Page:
No one will argue that Auburn, offensively speaking, runs its spread option attack better than any opponent the Seminoles faced in 2013. But among the spread offenses the 'Noles have seen, there are a few places to garner some idea of how the defense will look Monday night in Pasadena.
There are many similarities between Auburn and Clemson on the offensive side of the football. It helps that Clemson's offensive coordinator, in an attempt to improve his high school football team at the time, sought out the wisdom of Gus Malzahn. While the two coaches never ended up working together on one staff, the similarities of formations and play calling are obvious to the eye.
Florida State hired defensive coordinator Jeremy Pruitt precisely because he had a reputation for being able to slow down spread offenses. It has worked. Auburn will be the seventh FBS team the Seminoles play that run a spread offense (eighth if you include Nevada's pistol) and the most points they have given up are 17 against NC State.
What sets Auburn apart from these teams FSU already has played is that it is the only team that consistently runs the triple option. It presents a unique challenge for the Florida State defense, which up until this point of the season, has not faced a team proficient at running the option.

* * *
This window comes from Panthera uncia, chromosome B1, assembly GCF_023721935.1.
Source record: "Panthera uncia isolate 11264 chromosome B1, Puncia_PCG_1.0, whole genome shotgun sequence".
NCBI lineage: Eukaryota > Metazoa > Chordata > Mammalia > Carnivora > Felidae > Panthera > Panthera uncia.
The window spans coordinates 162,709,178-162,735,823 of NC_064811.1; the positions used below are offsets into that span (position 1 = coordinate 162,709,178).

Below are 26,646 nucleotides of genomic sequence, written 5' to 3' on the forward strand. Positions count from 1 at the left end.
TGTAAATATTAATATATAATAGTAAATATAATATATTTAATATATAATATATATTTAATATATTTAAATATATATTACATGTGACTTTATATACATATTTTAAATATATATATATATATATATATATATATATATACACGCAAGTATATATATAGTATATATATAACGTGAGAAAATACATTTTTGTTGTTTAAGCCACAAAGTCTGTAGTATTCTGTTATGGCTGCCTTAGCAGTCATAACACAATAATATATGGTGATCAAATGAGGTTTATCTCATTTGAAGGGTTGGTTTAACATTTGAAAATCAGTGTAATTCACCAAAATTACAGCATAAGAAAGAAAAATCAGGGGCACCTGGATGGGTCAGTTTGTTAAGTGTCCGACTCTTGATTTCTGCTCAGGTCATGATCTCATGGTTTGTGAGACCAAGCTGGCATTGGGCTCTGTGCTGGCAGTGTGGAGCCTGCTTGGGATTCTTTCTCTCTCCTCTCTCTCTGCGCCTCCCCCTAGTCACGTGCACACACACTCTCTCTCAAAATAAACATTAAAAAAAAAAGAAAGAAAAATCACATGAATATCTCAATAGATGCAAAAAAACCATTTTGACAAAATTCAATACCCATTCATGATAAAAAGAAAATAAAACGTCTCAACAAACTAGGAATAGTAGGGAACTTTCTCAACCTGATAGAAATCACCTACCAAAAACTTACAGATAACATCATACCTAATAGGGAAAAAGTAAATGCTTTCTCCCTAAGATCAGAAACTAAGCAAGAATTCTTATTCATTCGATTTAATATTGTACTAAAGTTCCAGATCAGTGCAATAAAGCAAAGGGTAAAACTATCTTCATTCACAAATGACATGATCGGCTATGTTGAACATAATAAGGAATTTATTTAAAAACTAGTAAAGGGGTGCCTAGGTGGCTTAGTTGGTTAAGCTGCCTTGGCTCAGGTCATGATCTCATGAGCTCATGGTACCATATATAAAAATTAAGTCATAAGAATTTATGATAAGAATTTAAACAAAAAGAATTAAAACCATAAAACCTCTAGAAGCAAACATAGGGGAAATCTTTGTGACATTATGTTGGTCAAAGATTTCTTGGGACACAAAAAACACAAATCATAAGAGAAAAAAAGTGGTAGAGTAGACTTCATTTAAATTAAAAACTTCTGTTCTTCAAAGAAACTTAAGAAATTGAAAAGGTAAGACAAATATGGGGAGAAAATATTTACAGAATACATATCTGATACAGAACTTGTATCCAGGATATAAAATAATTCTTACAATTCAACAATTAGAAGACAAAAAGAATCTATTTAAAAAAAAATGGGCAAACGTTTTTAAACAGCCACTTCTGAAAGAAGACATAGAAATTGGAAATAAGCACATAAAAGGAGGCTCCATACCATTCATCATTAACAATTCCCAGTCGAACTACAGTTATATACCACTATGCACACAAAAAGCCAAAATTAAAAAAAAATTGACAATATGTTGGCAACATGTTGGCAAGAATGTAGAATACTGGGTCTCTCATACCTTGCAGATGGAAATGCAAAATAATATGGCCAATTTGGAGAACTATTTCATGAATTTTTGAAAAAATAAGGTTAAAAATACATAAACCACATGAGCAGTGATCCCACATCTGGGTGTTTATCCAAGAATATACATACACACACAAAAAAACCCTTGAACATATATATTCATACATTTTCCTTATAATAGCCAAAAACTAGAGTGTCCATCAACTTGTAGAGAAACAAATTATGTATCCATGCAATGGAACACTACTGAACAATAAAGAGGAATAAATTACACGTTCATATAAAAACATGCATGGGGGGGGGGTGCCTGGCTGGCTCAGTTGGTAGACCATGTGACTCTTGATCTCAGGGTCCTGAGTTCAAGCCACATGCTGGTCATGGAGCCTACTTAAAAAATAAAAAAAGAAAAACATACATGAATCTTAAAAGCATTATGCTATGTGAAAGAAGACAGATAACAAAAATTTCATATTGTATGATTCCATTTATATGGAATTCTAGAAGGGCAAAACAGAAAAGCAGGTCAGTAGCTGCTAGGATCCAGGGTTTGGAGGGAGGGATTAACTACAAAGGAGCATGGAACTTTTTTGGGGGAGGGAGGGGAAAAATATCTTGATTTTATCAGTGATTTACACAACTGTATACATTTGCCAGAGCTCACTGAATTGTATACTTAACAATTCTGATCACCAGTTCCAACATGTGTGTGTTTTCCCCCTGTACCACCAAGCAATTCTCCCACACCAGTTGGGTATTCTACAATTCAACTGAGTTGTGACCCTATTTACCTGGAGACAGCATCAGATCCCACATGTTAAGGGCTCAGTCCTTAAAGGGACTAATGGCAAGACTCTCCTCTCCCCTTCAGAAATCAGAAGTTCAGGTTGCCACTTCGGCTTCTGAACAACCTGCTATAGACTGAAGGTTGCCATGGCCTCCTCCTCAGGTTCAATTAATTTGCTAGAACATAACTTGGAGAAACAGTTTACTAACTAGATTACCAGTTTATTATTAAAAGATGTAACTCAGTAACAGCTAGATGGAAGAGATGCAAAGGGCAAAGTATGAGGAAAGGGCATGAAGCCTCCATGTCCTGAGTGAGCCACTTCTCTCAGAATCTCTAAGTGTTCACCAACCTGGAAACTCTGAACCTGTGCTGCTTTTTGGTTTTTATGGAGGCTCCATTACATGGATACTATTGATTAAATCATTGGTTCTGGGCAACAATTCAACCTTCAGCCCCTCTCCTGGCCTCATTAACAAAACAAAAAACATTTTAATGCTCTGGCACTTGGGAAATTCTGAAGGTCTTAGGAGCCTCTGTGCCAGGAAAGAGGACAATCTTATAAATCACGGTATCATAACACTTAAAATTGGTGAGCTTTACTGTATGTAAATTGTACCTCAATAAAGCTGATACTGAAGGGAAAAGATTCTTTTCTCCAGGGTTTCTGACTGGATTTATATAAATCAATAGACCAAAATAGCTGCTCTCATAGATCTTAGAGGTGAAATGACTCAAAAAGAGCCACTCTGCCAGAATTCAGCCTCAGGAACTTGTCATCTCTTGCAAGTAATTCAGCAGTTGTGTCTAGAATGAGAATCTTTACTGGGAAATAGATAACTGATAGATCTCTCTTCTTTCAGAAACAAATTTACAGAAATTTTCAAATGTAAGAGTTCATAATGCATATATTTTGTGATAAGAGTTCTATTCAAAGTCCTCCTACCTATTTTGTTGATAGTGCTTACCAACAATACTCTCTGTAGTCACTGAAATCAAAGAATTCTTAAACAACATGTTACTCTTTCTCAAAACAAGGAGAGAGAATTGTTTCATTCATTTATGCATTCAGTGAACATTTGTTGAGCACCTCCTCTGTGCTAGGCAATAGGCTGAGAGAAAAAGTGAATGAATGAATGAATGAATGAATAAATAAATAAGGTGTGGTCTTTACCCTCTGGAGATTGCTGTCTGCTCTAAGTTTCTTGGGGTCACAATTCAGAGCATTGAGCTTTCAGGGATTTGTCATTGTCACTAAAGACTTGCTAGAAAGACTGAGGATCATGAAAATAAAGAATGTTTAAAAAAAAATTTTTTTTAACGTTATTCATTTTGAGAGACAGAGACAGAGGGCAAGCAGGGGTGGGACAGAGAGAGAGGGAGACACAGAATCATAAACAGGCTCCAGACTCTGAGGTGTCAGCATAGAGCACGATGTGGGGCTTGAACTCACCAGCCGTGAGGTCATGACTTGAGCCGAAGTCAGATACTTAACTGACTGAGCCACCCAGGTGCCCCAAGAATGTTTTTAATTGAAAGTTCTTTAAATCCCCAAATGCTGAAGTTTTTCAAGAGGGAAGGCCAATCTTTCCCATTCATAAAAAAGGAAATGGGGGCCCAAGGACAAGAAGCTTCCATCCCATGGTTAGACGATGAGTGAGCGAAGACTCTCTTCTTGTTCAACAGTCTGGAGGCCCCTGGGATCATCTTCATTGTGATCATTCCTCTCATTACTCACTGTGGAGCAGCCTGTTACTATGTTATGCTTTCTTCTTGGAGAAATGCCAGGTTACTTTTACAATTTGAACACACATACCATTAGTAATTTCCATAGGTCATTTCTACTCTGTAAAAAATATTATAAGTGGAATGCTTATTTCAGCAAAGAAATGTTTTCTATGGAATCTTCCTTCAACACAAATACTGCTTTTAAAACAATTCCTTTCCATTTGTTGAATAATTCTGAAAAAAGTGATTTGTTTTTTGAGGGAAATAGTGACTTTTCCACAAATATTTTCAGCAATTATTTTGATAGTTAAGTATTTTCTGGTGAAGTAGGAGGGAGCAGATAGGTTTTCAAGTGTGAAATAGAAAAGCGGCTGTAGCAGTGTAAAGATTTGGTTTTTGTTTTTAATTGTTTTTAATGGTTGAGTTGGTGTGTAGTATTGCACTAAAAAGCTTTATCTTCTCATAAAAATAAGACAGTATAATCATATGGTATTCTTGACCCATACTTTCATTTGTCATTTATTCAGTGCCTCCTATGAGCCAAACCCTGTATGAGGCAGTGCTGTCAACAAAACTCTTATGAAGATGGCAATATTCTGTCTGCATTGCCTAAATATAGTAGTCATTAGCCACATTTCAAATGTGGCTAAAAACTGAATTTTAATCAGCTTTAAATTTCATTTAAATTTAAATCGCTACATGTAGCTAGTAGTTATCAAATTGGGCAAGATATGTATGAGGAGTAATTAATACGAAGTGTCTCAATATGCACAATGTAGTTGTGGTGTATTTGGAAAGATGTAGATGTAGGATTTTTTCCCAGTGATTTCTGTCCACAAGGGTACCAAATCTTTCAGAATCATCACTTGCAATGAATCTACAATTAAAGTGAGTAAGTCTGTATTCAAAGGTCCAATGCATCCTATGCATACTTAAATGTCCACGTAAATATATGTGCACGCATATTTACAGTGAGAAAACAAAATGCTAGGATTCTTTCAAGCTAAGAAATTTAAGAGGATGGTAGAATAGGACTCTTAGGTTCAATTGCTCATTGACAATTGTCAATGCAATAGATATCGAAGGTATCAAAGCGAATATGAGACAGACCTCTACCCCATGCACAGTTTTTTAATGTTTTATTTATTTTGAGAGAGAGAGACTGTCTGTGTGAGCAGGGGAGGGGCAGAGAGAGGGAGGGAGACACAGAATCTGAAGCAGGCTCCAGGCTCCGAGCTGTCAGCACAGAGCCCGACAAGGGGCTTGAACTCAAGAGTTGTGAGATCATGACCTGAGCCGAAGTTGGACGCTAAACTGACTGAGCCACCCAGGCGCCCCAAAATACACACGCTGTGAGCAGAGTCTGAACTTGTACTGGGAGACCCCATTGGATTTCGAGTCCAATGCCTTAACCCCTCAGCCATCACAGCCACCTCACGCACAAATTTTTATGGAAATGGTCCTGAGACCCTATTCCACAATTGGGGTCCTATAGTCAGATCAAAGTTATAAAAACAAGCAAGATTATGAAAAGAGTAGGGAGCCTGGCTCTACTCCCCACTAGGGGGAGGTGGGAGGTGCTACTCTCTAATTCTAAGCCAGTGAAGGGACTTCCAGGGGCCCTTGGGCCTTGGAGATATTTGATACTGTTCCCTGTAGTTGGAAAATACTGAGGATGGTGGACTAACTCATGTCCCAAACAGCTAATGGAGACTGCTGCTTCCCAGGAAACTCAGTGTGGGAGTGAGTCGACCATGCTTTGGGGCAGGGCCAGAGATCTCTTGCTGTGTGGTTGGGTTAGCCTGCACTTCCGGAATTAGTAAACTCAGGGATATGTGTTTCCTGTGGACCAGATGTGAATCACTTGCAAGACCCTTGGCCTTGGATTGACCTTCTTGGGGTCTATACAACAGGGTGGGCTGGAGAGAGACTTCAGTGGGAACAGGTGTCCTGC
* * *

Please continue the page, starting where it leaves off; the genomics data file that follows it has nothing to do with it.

Malzahn's offense, much like Chad Morris' at Clemson, is predicated on creating mismatches against the defense. It is a constant battle of numbers either out on the perimeter or in between the tackles. This means that at some point in the game, no matter how much you game plan, there is going to be a situation where the offense has more blockers than the defense has tacklers. Someone is going to need to make a play.
Take a look here at this first down play in Clemson. The Seminoles only have six men in the box versus eight for Clemson. A risky move for Florida State because Tajh Boyd is a good runner.
Boyd fakes the handoff to the right, freezing the FSU linebackers as both the right tackle and right guard pull left to lead the way for Boyd on the keeper.
What looks to be a very promising gain for the Tigers is reduced to a four-yard gain because cornerback P.J. Williams wins his matchup against the receiver to make the tackle on Boyd.
It may seem simple, but it's plays like this one that get defenses off of the field sooner rather than later. Ultimately, limiting plays and possessions will be the goal for the Florida State defense against Auburn.
One area where Florida State will need to be careful is when it is blitzing. Pruitt has enjoyed sending Lamarcus Joyner and Nate Andrews from the star and money positions this year and will certainly look to do the same against Auburn. Originally recruited as a defensive back, Nick Marshall is more of an athlete than a passer, but that does not mean he is incapable of throwing the ball.
Should the Seminoles get overly aggressive in an attempt to disrupt Auburn's rhythm, it could lead to some big plays via the play action pass or even a pass out of the option. Therefore it will be imperative that the Seminoles remain disciplined and play assignment football as they have all season long.